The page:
Identifying the synergies between the 2030 Agenda and the SAMOA Pathway, this session called special attention to the unique vulnerabilities faced by Small Island Developing States (SIDS) in their sustainable development. Challenges including their small geographic size, remoteness, narrow resource and export base, and their frontline exposure to global environmental challenges such as climate change and ocean degradation. SIDS are urging resource mobilization so as to help businesses access and apply investment capabilities so as to cope with these physical, social and economic impacts, as well as allow for further sustainable, economic development. Of primary concern are both SDG13 and 14 – climate action and life below water – as the negative consequences of inaction have the potential to destroy most island populations’ livelihoods. Indeed, the devastating climate change impacts on oceans, such as sea level rise, ocean acidification, and ecosystem destruction make SIDs more vulnerable and call for a robust mechanism of coordination and strengthened means of implementation to ensure that no one is left behind, including SIDS.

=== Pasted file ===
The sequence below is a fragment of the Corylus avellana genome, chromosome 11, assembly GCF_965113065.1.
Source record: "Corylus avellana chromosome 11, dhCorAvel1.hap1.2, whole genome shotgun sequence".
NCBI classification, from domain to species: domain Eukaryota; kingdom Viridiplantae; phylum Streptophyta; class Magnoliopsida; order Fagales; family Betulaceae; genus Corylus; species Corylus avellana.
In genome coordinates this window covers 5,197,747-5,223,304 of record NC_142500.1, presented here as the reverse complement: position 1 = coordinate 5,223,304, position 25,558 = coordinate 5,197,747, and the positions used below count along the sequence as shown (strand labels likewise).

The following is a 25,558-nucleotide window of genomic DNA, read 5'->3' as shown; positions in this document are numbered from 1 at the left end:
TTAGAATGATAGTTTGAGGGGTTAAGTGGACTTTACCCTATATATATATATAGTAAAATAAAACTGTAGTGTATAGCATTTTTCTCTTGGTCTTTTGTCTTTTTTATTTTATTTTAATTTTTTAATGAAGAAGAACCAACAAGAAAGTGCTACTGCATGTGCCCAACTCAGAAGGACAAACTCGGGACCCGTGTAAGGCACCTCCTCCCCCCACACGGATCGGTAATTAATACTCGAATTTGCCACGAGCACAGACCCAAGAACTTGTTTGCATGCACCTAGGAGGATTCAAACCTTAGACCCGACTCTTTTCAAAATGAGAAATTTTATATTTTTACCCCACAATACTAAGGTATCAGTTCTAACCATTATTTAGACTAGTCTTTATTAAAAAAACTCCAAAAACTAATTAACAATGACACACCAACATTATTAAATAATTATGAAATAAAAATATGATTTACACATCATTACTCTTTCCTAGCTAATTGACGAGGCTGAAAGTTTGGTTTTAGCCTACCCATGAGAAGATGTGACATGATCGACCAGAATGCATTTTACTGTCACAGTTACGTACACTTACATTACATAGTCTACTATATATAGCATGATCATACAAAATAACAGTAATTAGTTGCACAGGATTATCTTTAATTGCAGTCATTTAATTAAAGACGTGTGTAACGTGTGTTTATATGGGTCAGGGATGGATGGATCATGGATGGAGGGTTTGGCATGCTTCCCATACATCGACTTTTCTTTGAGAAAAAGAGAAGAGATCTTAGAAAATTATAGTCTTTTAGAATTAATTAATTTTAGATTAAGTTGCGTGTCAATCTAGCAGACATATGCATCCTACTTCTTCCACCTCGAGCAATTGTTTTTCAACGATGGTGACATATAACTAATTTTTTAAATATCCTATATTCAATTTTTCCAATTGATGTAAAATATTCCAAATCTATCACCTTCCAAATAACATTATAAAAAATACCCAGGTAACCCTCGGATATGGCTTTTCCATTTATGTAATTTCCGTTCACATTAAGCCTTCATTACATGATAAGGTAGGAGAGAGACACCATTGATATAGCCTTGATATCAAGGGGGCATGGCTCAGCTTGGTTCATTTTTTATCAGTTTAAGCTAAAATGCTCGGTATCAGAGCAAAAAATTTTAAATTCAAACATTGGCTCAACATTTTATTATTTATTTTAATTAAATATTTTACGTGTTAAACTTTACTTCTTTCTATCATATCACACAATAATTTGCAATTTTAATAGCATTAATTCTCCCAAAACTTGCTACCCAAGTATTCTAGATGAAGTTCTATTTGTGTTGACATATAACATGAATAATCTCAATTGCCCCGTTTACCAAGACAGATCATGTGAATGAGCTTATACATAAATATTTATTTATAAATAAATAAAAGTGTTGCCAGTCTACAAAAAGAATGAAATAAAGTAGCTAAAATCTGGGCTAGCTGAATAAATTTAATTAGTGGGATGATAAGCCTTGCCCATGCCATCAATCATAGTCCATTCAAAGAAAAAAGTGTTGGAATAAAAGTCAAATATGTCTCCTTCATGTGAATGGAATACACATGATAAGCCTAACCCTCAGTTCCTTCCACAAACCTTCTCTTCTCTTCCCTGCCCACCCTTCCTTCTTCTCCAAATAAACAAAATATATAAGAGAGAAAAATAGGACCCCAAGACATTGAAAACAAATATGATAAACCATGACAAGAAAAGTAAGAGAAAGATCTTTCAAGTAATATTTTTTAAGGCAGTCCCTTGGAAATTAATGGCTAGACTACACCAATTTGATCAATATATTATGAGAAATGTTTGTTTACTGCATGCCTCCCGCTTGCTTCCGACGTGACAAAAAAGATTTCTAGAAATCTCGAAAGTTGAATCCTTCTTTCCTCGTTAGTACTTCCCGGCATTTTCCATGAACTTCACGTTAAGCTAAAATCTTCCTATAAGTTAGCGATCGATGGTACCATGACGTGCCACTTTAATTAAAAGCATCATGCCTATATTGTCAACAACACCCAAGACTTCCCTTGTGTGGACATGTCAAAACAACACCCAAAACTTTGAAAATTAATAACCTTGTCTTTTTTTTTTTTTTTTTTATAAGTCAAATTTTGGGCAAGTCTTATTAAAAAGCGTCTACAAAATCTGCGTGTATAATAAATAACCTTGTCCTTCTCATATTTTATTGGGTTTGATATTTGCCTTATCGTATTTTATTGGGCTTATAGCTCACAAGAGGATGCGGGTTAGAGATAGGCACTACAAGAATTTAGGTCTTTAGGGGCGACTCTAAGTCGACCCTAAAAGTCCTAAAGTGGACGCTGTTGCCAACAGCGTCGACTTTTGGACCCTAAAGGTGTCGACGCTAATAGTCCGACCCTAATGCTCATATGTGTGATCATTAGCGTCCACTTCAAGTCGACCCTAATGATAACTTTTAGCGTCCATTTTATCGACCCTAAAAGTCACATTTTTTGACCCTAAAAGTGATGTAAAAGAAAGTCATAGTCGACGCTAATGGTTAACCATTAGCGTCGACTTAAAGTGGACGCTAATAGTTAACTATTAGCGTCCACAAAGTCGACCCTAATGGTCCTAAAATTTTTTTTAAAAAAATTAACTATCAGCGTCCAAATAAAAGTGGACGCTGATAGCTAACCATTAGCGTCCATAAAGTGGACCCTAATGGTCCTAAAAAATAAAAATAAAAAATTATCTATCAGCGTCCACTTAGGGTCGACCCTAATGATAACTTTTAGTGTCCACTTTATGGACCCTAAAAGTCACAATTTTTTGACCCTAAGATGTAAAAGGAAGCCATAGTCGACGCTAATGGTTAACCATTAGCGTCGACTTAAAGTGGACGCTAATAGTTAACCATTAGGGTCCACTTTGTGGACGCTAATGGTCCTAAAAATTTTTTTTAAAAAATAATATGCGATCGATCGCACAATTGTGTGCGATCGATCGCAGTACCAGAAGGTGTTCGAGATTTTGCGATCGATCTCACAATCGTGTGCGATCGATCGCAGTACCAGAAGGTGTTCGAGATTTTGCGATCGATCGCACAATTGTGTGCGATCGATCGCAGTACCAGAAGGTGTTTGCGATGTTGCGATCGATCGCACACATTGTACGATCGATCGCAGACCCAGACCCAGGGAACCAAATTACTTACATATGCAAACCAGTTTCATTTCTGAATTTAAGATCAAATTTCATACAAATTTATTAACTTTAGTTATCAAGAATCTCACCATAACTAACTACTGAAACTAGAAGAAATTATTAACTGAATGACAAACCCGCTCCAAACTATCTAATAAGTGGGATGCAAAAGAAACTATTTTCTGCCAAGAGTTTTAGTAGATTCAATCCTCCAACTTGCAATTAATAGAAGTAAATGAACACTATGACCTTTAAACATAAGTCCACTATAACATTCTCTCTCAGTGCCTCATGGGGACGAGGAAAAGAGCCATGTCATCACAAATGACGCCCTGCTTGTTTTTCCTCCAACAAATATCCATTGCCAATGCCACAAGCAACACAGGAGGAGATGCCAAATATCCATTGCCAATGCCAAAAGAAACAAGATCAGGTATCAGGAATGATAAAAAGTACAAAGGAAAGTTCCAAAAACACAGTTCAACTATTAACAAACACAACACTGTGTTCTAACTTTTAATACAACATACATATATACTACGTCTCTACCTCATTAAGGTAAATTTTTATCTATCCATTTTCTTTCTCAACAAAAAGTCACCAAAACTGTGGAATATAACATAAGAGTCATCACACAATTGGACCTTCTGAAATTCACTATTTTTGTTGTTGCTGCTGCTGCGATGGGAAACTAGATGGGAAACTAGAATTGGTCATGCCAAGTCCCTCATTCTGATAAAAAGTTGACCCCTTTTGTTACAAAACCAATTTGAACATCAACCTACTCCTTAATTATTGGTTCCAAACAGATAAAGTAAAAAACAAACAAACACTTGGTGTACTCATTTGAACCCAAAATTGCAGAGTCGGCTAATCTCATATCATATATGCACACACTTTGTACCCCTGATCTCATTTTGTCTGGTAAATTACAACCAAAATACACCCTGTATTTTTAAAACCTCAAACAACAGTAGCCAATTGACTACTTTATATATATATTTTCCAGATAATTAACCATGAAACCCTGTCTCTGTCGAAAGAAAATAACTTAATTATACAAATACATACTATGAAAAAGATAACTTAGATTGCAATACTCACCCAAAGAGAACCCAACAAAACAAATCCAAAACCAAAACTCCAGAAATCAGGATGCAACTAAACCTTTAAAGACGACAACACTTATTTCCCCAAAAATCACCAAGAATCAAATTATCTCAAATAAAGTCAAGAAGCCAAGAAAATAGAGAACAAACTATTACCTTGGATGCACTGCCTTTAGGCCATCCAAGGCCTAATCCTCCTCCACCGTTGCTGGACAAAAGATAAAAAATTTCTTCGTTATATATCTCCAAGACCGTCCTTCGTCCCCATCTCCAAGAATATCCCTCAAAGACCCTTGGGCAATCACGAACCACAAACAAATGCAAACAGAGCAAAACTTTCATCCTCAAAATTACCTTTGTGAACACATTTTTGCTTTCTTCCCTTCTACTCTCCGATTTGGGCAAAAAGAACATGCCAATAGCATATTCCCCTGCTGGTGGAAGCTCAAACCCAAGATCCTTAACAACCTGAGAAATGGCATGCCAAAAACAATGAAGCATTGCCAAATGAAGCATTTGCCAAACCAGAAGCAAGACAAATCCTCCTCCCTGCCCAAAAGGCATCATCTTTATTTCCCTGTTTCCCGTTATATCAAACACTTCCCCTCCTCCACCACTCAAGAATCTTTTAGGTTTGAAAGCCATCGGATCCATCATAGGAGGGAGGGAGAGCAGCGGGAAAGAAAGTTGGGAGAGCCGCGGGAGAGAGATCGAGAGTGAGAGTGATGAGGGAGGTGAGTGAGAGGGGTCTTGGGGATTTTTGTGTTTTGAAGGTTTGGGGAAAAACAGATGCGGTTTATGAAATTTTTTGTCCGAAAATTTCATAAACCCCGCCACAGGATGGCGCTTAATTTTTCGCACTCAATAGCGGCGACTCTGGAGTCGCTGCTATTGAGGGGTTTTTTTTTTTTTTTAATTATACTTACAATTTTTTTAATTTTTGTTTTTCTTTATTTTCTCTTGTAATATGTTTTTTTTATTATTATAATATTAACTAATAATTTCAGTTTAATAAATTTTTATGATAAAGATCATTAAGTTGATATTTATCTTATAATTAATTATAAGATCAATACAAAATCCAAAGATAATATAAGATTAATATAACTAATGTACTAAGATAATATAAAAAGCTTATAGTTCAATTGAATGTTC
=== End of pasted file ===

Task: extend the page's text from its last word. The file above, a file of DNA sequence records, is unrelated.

Meeting: Discussion on ‘Making the 2030 Agenda deliver for SIDS, building on the SAMOA Pathway’
Date/Time/Location: 14 July, 2016; 11:30 – 13:00; Trusteeship Chamber
Speakers: H.E. Mr. Sven Jürgenson, Permanent Representative of Estonia to the UN and Vice President of ECOSOC; Ms. H. Elizabeth Thompson, Former UN Assistant Secretary General and Executive Coordinator for Rio+20 and former Minister for Energy and Environment of Barbados; Mr. Anote Tong, Former President of the Republic of Kiribati; Mr. David Smith, Coordinator at the University of Consortium for Small Island States, and the Institute for Sustainable Development, the University of the West Indies; Ms. Jusitna Langidrik, Chief Secretary of the Republic of the Marshall Islands; Ms. Kate Brown, Executive Director of the Global Island Partnership
Written By: Lena Courcol
Photo by: UN Development Programme (UNDP)